Former Rutgers center Tammy Sutton-Brown, who was on the Scarlet Knights' first Final Four team that advanced her in Philadelphia in 2000, has helped support Catchings in the Fever frontcourt.
Rookie Briann January out of Arizona State has made an impact in her first season, especially in the first game of the Washington series, while former Vanderbilt star Christina Wirth has also had her moments. Other recent college grads who performed at schools ranked in the top 20 are Jessica Davenport (Ohio State), who started out with the New York Liberty; Ebony Hoffman (USC), Eshaya Murphy (USC) and Jessica Moore.
Meanwhile Detroit is loaded with veterans but they could already be out on the golf course were it not for the play provided by rookie Shavonte Zellous out of Pittsburgh who made a major contribution off the bench during the Shock comeback.
If there's a discussion about most of the original WNBA stars heading for the sunset, there still seems to be a number of stars of the former American Basketball League, particularly Katie Smith and Taj McWilliams, who helped Detroit in its run last season after being traded by Washington before the stretch drive.
There's also a presence of middle veterans here who have impacted the Shock in former Georgia stars Kara Braxton and the resilent Denna "Tweety," not to be confused with Twitter, Nolan. That group also includes Cheryl Ford, whose entrance as a rookie in 2003 helped Detroit pull the worst-to-first turnaround when the Shock won their first title. The rest of the roster is filled with names familiar from college such as Alexis Hornbuckle (Tennessee), Crystal Kelly (Western Kentucky), Plenette Pierson (Texas Tech), Olayinka Sanni (West Virginia) and Nikki Teasley (North Carolina).
Incidentally, if folks here in Philadelphia are looking for some local identity in the WNBA postseason, other than the former Rutgers players, Detroit assistant coach Cheryl Reeve, who also became the Shock general manager after former coach Bill Laimbeer's departure at the start of the season. is a former La Salle star from the late 1980s.
Southeastern Conference Domination
While former Connecticut stars are among playoff headliners, the combined 44-player conference finals roster is ruled by alumnae of schools in the Southeastern Conference.
A total of 13 players from the SEC wars are still alive this season, while the Big East and Pac-10 each have seven former stars, and the Big Ten six. For those who like to continue the comparison, Tennessee has a 4-3 edge over UConn among individual schools.
In a year of parity in which it has been virtually impossible to book plane tickets long-range for the finals, unless one really had the most faith in Phoenix, here's how the dates would play out in home courts among what's left.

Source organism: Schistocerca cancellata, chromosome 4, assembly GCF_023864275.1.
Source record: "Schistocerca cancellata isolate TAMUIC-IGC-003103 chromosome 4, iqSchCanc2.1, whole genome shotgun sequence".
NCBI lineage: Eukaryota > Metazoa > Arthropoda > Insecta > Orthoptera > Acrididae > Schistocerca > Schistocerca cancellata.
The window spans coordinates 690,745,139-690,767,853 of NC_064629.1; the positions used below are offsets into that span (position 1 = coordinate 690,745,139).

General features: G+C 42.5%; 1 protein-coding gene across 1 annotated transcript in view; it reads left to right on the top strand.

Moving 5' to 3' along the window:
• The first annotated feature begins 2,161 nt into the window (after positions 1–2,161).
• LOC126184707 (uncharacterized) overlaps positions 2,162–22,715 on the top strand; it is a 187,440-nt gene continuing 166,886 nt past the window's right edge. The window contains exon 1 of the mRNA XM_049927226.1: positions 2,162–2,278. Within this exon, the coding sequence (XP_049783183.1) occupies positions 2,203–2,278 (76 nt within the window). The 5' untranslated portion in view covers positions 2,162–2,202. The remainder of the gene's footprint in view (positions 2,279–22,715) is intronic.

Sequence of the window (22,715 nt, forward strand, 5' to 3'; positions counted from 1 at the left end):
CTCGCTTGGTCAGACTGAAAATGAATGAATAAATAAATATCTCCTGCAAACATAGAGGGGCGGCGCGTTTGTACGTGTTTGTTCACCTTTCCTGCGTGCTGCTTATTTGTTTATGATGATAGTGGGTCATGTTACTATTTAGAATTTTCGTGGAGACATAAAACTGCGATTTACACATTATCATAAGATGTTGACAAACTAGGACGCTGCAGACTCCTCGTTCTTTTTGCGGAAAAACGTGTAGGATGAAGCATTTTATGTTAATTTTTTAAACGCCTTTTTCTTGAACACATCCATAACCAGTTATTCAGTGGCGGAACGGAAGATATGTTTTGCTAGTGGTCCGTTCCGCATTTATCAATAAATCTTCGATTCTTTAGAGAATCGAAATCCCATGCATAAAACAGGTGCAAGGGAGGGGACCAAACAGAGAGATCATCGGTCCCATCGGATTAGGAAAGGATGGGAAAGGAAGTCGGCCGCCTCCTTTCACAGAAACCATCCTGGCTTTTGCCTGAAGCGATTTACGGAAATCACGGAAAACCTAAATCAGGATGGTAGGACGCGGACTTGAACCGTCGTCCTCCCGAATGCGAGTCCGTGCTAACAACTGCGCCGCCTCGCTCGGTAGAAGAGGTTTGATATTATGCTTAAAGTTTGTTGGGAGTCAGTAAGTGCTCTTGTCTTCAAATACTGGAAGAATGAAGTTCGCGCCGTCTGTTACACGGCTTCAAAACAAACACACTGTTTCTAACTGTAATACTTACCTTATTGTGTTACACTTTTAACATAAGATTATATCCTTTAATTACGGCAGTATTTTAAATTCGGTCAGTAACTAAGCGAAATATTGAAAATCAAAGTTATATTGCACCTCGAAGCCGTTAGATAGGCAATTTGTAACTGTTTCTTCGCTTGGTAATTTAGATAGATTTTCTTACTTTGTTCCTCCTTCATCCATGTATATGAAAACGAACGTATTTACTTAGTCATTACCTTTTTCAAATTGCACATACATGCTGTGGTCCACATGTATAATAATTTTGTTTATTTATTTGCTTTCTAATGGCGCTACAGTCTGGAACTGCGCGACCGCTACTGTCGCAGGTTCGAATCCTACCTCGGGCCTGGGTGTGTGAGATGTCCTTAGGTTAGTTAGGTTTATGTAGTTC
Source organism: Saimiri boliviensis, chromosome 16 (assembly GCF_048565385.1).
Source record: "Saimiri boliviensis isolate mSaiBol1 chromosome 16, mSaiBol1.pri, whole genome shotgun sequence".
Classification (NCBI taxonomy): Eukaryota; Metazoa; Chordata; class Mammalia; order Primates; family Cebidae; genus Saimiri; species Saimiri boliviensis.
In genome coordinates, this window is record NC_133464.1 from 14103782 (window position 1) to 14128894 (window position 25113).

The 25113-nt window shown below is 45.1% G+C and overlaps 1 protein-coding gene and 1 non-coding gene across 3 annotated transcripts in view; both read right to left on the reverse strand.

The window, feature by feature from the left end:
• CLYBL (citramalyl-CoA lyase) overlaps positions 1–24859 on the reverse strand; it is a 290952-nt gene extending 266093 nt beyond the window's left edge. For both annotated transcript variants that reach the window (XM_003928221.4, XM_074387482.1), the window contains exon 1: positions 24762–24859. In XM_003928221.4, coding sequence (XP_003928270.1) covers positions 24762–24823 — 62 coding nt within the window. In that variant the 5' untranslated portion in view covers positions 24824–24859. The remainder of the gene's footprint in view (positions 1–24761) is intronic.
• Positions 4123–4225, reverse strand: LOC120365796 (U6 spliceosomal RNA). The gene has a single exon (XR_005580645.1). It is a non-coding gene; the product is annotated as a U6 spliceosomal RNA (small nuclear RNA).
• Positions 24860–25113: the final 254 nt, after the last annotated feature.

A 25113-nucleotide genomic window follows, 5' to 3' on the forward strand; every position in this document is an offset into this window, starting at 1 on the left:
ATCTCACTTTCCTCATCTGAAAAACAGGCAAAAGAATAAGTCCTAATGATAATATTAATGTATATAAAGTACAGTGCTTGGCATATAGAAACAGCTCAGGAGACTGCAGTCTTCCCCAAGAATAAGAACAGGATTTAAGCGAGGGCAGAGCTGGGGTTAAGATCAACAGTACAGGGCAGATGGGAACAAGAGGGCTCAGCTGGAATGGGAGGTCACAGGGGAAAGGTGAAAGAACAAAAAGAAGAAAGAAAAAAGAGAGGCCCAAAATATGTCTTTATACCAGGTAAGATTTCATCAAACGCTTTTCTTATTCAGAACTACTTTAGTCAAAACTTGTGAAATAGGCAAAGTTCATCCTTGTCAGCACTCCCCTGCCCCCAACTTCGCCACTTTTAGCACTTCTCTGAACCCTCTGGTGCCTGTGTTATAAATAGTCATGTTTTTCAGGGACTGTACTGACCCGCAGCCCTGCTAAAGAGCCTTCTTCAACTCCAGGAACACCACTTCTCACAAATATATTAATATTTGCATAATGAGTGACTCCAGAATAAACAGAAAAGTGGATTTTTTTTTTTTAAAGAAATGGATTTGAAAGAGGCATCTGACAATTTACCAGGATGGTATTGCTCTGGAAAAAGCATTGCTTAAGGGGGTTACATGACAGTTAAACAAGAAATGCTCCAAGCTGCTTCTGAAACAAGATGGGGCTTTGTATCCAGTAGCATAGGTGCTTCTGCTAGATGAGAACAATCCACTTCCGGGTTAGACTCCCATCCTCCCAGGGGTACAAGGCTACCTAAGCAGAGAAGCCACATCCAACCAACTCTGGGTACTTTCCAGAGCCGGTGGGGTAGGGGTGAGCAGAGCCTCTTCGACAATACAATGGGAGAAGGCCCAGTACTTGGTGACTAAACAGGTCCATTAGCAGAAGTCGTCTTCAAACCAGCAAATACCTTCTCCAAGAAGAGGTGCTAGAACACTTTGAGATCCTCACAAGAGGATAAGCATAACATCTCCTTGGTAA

Going into Wednesday night, in terms of the finals, the pecking order is Phoenix, followed by Detroit or Indiana, and then Los Angeles.
So for you internet savings hunters here's the potential night-by-night city lineup. The prority team before potential elimination is listed first.
Game 1 (Tues., Sept. 29) at Phoenix (if alive) or Detroit or Indiana (if Los Angeles is alive.)
Game 2 (Thurs., Oct. 1) at Phoenix, Detroit or Indiana.
Game 3 (Sun, Oct. 4) at Detroit or Indiana (if Phoenix is alive) or Los Angeles.
Game 4 (Wed., Oct. 7 if necessary) at Detroit or Indiana (if Phoenix is alive), or Los Angeles.
Game 5 (Friday., Oct. 9 if necessary) at Phoenix (if alive), or Detroit or Indiana (if Los Angeles is alive).
USA Basketball Camp as the Alternative Travel Choice
Then, again for those in the East who can't afford to get to any of those places, one can find a host of WNBA players and a few current college stars in Washington, especially at the public presentation on Oct. 4), where the first USA Basketball training camp for the next Olympic and World Championship quad will be held at American University's Bender Arena.
If Taurasi's Phoenix team is ousted this weekend, she will be yet another participant of the UConn reunion in the nation's capital under the Huskies' Geno Auriemma, who is the Olympic coach.
Already listed is Sue Bird, whose Seattle team was dispatched by the Sparks in the first round, the Connecticut Sun's Ashja Jones, Seattle's Swin Cash and current Huskies senior center Tina Charles and Huskies junior Maya Moore.
Former Temple star Candice Dupree of the Chicago Sky and Willingboro's Crystal Langhorne, a former Maryland star with the Washington Mystics, have also accepted invitations.